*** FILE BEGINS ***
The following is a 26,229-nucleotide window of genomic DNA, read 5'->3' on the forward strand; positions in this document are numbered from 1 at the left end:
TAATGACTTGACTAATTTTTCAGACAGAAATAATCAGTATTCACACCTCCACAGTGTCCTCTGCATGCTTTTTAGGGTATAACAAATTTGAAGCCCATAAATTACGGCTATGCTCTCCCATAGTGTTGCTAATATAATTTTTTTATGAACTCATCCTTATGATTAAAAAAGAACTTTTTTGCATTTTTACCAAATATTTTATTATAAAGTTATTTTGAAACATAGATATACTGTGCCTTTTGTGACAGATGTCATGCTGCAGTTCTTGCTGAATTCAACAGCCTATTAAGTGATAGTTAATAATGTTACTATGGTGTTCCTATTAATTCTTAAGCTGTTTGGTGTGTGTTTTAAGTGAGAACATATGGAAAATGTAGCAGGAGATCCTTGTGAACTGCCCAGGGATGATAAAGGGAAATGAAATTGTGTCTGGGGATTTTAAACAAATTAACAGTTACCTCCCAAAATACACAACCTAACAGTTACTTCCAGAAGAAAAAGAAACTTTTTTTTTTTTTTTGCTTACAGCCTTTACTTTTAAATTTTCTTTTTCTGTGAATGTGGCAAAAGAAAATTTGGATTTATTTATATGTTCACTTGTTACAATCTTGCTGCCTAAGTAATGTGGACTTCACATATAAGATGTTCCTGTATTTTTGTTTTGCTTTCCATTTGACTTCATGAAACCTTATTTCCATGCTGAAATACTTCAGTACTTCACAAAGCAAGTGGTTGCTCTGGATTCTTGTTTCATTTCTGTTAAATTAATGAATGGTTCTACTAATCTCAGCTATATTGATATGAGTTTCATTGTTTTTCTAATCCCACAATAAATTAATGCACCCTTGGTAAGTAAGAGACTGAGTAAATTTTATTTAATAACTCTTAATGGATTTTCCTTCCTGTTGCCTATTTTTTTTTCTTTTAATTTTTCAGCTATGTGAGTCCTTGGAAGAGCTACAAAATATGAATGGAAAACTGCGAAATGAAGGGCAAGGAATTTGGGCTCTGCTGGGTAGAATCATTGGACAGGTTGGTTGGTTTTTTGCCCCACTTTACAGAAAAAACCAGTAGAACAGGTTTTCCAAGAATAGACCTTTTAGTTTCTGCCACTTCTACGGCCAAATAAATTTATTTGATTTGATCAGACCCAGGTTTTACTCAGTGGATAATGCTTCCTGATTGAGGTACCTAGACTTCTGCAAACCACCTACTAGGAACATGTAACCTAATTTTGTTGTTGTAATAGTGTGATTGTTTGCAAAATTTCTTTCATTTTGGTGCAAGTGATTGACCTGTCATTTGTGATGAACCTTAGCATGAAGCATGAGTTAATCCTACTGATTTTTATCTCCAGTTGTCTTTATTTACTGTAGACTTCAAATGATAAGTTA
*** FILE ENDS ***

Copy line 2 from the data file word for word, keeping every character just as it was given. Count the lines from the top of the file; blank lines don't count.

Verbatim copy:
TAATGACTTGACTAATTTTTCAGACAGAAATAATCAGTATTCACACCTCCACAGTGTCCTCTGCATGCTTTTTAGGGTATAACAAATTTGAAGCCCATAAATTACGGCTATGCTCTCCCATAGTGTTGCTAATATAATTTTTTTATGAACTCATCCTTATGATTAAAAAAGAACTTTTTTGCATTTTTACCAAATATTTTATTATAAAGTTATTTTGAAACATAGATATACTGTGCCTTTTGTGACAGATGTCATGCTGCAGTTCTTGCTGAATTCAACAGCCTATTAAGTGATAGTTAATAATGTTACTATGGTGTTCCTATTAATTCTTAAGCTGTTTGGTGTGTGTTTTAAGTGAGAACATATGGAAAATGTAGCAGGAGATCCTTGTGAACTGCCCAGGGATGATAAAGGGAAATGAAATTGTGTCTGGGGATTTTAAACAAATTAACAGTTACCTCCCAAAATACACAACCTAACAGTTACTTCCAGAAGAAAAAGAAACTTTTTTTTTTTTTTTGCTTACAGCCTTTACTTTTAAATTTTCTTTTTCTGTGAATGTGGCAAAAGAAAATTTGGATTTATTTATATGTTCACTTGTTACAATCTTGCTGCCTAAGTAATGTGGACTTCACATATAAGATGTTCCTGTATTTTTGTTTTGCTTTCCATTTGACTTCATGAAACCTTATTTCCATGCTGAAATACTTCAGTACTTCACAAAGCAAGTGGTTGCTCTGGATTCTTGTTTCATTTCTGTTAAATTAATGAATGGTTCTACTAATCTCAGCTATATTGATATGAGTTTCATTGTTTTTCTAATCCCACAATAAATTAATGCACCCTTGGTAAGTAAGAGACTGAGTAAATTTTATTTAATAACTCTTAATGGATTTTCCTTCCTGTTGCCTATTTTTTTTTCTTTTAATTTTTCAGCTATGTGAGTCCTTGGAAGAGCTACAAAATATGAATGGAAAACTGCGAAATGAAGGGCAAGGAATTTGGGCTCTGCTGGGTAGAATCATTGGACAGGTTGGTTGGTTTTTTGCCCCACTTTACAGAAAAAACCAGTAGAACAGGTTTTCCAAGAATAGACCTTTTAGTTTCTGCCACTTCTACGGCCAAATAAATTTATTTGATTTGATCAGACCCAGGTTTTACTCAGTGGATAATGCTTCCTGATTGAGGTACCTAGACTTCTGCAAACCACCTACTAGGAACATGTAACCTAATTTTGTTGTTGTAATAGTGTGATTGTTTGCAAAATTTCTTTCATTTTGGTGCAAGTGATTGACCTGTCATTTGTGATGAACCTTAGCATGAAGCATGAGTTAATCCTACTGATTTTTATCTCCAGTTGTCTTTATTTACTGTAGACTTCAAATGATAAGTTA